Recently, I played hooky. It was a beautiful November day and I could have been cutting back some long canes on the roses to prevent them flying around this coming winter.
Or I could have hauled my ceramic pots into the basement to prevent their chipping and cracking in the cold and wet in winter. I could have covered the arugula and spinach with their little hoops and heavy plastic.
A day for garden-releated art
Though I used to live closer when I was a daily commuter to this great city, now it is a journey, so I don’t visit as often as I would like to.
My friend had seen the exhibit [pdf], told me of it, and couldn’t wait to look again. Arcimboldo lived in the 1500s and skillfully painted fantastical and scientifically accurate portraits using vegetables, flowers, fish, birds, and on and on. Teeth are lily of the valley flowers, for instance. Ears are figs.
Of the paintings in the exhibition, several are on loan from the Louvre. At one point I stood too close to the Louvre loaners and was nicely reprimanded by an alert guard. “One foot – 12 inches away…”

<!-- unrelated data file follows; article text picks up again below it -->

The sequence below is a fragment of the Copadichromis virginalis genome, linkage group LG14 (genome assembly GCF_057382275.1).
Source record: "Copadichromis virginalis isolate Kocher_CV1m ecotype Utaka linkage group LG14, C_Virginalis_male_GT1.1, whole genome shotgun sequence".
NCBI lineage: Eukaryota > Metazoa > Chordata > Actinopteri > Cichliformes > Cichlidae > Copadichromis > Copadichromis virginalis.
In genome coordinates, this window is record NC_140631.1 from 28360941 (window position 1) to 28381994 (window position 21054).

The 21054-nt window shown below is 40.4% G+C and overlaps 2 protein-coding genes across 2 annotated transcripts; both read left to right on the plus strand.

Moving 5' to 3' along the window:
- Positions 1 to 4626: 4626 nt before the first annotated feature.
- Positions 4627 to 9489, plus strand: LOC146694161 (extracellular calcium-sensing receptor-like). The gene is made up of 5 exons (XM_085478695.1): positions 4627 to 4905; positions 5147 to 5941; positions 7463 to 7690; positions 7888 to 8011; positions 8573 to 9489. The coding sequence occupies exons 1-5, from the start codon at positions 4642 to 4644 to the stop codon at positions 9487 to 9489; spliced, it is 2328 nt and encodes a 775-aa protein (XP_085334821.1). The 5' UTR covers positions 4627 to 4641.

One fascinating portrait is of fire, with gold flames erupting from this man with his “hair on fire” and cannons depicting his chest.
But for a gardener, the most beautiful paintings are those of the seasons. Flowers form the translucent skin of a young woman as Spring, an old grizzled man with branches and roots as Winter, summer’s bounty colorfully displayed a zucchini-nosed man with garlic ears and woven wheat clothing, and Autumn with apple cheeks and a chestnut mouth – all beautifully and accurately rendered.
And I had to keep remembering that these were painted in the 1500s.
If you can, please get yourself to this exhibit, "Arcimboldo 1526-1593: Nature and Fantasy." It will remain open until Jan. 9, 2011. A calendar, several books, and postcards in the gift shop will be wonderful reminders.
For me, it was a great way to play hooky – a French restaurant in the National Gallery seemed like a good place to catch our breath. I figured that later, I there would be plenty of time to cut back the rose canes.
Donna Williamson blogs regularly at Diggin' It. She's a master gardener, garden designer, and garden coach. She has taught gardening and design classes at the State Arboretum of Virginia, Oatlands in Leesburg, and Shenandoah University. She’s also the founder and editor of Grandiflora Mid-Atlantic Gardening magazine, and the author of “The Virginia Gardener’s Companion: An Insider’s Guide to Low Maintenance Gardening in Virginia.” She lives in the Shenandoah Valley of Virginia. To read more by Donna, click here.